Blog entry...

Our Journey to Russia was about to begin and I think we met our first challenge pretty soon... packing!

Later on once we miraculously fit all our gear into the bags we arrived at Heathrow airport ready for our flight to Moscow and later a connecting flight to Mineralnye Vody where we would meet our guide Katia. The flights were long and draining and on finding out the van that would take us to the hostel was parked a country mile away and the journey itself would take a painstaking 4 hours, we prayed the day could only get better...

The journey was one I had never experienced before. lets just say driving in Russia is more like completing an obstacle race as fast as possible, trying not to hit other cars, or worse cows. Although worrying, it gave the group a joke to laugh about and everyone seemed to be well acquainted by the time we arrived.

The hostel was interesting, to say the least.

Once we settled into the hostel near Terskol we got a chance to explore the neighboring mountains and used our few days before the climb wisely by doing some acclimatization treks. Well that went for some of us..

The border between Russia and Georgia was situated only a few kilometers away from us and with young military men marching up and down the mountain with large backpacks and expressionless faces the ambience suddenly became quite sinister. We reached around 3000m where we took a break at a nicely situated café overlooking a ski lift which looked incredibly comfortable at this point in time and watched the men indulging in their famous blueberry pies, (another thing which looked very nice at this point in time) We resisted all temptations and trudged on to the summit of this small mountain.

On reaching the top we collectively decided that we deserved to take the ski lift down at a hefty (tourist) price of 3,000 Ruble (40 quid). This price didn't come as a surprise seeing as this wasn't a prime tourist destination, so any tourists that did happen to feel lazy would get a hefty penalty, however the only American (obviously no emphasis on nationality intended) in the group approached and exclaimed.. "this isn't free!!?"

Unfortunately no.

 

 

 

 

 

 

 

 

 

 

The rest of the two preparation days where spent travelling to the base of Elbrus on the not so safe mini bus.

The first day on Elbrus' base camp had arrived and well.. It was very uncomfortable. The building or more appropriately the wooden hut we were staying in accommodated around 20 people and all 20 of those possible people were there. Our room was on the second floor of the building but the biggest challenge was climbing the ladder to get there. As we had travelled to around 4000m in less than 30 minutes we had no time to acclimatize and every small task meant I was almost left breathless, the ladder meant I was almost having a heart attack... Well not that extreme but you get my point.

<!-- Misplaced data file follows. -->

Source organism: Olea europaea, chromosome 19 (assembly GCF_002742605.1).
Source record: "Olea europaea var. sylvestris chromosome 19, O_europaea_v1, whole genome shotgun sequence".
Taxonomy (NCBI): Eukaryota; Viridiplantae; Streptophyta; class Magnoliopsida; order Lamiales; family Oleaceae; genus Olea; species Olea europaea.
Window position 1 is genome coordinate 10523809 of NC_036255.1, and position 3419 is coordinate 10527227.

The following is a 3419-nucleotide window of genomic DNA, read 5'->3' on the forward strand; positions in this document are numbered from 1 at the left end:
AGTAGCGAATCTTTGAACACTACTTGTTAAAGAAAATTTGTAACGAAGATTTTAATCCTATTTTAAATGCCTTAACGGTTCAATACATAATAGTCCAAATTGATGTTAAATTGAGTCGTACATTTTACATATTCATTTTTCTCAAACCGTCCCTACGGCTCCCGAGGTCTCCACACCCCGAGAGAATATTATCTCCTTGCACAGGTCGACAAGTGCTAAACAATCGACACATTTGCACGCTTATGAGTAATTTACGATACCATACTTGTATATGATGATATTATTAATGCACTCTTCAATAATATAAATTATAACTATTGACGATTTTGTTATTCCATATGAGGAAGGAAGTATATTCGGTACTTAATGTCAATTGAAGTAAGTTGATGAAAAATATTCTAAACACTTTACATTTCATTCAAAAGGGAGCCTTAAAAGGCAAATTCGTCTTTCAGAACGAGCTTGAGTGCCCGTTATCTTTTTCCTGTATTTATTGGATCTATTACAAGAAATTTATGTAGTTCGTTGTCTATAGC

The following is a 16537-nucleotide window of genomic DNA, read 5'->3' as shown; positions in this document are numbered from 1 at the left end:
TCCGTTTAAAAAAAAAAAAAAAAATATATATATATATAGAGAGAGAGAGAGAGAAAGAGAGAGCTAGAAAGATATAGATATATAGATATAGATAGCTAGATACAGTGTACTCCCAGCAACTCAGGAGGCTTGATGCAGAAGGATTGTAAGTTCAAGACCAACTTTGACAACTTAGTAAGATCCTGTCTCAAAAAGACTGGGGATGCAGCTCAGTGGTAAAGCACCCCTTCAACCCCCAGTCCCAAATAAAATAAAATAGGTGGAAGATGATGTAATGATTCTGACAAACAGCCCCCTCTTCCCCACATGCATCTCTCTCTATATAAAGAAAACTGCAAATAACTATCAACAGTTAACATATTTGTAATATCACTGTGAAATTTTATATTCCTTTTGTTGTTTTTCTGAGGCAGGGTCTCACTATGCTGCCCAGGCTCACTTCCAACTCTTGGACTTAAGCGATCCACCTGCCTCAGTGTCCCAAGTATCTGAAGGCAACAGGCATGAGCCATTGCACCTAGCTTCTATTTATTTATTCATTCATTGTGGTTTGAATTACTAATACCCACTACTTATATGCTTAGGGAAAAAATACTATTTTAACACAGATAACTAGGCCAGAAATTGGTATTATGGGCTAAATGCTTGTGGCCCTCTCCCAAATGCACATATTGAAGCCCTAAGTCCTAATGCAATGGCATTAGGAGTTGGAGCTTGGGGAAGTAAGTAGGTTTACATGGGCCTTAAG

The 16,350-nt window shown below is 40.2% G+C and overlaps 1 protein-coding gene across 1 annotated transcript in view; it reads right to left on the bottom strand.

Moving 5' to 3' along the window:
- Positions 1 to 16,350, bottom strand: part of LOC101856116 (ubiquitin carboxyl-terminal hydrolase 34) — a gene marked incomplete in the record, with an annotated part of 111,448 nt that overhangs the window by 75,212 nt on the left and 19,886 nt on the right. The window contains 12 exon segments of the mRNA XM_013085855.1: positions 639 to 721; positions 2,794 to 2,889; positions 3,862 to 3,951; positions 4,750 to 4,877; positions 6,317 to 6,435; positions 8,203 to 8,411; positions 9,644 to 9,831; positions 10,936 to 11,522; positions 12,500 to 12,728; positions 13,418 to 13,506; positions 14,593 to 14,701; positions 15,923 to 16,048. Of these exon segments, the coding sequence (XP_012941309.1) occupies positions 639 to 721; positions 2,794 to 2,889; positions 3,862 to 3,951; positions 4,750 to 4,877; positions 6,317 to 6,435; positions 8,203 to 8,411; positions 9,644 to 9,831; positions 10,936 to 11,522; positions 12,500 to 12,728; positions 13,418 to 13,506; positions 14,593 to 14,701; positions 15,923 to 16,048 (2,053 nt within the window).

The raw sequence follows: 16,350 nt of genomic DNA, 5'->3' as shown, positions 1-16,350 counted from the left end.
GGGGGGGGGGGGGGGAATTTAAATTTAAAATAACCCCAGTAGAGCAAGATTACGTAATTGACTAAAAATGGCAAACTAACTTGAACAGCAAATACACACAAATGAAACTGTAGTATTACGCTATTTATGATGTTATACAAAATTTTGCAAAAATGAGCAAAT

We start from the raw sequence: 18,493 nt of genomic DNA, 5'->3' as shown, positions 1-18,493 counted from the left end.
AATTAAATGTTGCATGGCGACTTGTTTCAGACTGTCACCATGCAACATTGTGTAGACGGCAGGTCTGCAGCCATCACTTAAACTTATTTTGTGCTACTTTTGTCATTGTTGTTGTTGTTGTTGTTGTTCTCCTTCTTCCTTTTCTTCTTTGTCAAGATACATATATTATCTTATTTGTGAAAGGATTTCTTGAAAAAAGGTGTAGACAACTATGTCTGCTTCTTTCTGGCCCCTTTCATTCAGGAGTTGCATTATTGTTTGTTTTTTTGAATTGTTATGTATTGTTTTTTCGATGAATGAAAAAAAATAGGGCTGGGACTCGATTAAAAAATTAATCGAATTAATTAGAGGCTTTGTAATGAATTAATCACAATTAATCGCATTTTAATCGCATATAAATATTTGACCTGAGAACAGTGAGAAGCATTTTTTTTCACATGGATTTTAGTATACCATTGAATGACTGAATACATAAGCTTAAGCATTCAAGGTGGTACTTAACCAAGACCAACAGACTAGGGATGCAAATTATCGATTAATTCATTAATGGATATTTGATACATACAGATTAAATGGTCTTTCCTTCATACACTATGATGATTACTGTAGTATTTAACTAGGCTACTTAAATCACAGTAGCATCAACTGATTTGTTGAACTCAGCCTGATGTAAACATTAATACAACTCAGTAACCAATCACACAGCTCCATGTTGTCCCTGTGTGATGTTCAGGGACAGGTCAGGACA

The first night was not nice. The toilet (voted worlds worst outhouse btw) was a whole different experience and was not one I got used to during the trip, in fact as the days went on the toilets got considerably worse and so did my stomach from resisting the need to endure this disgusting "task".

Well, here it was, the last night before our 2am ascent to the summit of Mt Elbrus. I was excited, tired, ill, and I needed to remove the extra 3kg in my stomach - to the hole I went. I got wrapped up with 3 layers on trousers, 4 layers on top, a balaclava and high altitude mitts - later realizing I couldn't put on my crampons as I couldn't move...

The group decided in a not so joint decision to take the snow-cat which would take us up to 4500m, which we had climbed the previous day anyway. This eerie 10 minutes in the pitch black travelling to this point soon ended and we were now alone, a group of 9, about to climb Elbrus.

The climb itself was slow yet steady. The first 500m was a long sludge up a small slope which led to the abandoned snow vehicle which unsuccessfully attempted to drive to the summit. This was then followed by the Pastukhova Rocks, which led to the saddle at 5416m. The saddle was the flat area between the two summits which made up Mt Elbrus. In order to reach the higher summit we had to pass through the saddle which was also renowned for its covered crevasses. Here we had a short break which I managed to use unproductively by walking far enough from the group so I could go to the toilet and waste 10 minutes. The next part of the climb was the hardest and most dangerous and involved a very steep slope with fixed ropes that would get us very high very quickly. This was not fun.

Once we reached the top, the summit was only a few meters higher and before we knew it we were standing on the summit, with an overriding joy... waiting for one of our group members to take a bloody selfie!... this was not okay. The ascent took us around 9 hours in total meaning it was a race against the clock to go down the mountain and pack our stuff so we could make the last ski lift down to our hotel back in Terskol.

The way down seemed almost a blur, but I do remember crying with what I guess was joy and pride in what I had just achieved. I also wanted to get these boots off my feet. We flew down the mountain in about 4 hours and I had never been so happy to see a shelter. But there was no time to waste! I had never in my life seen people pack up their bags so quickly to get off Mt Elbrus...

IMG_7153.JPG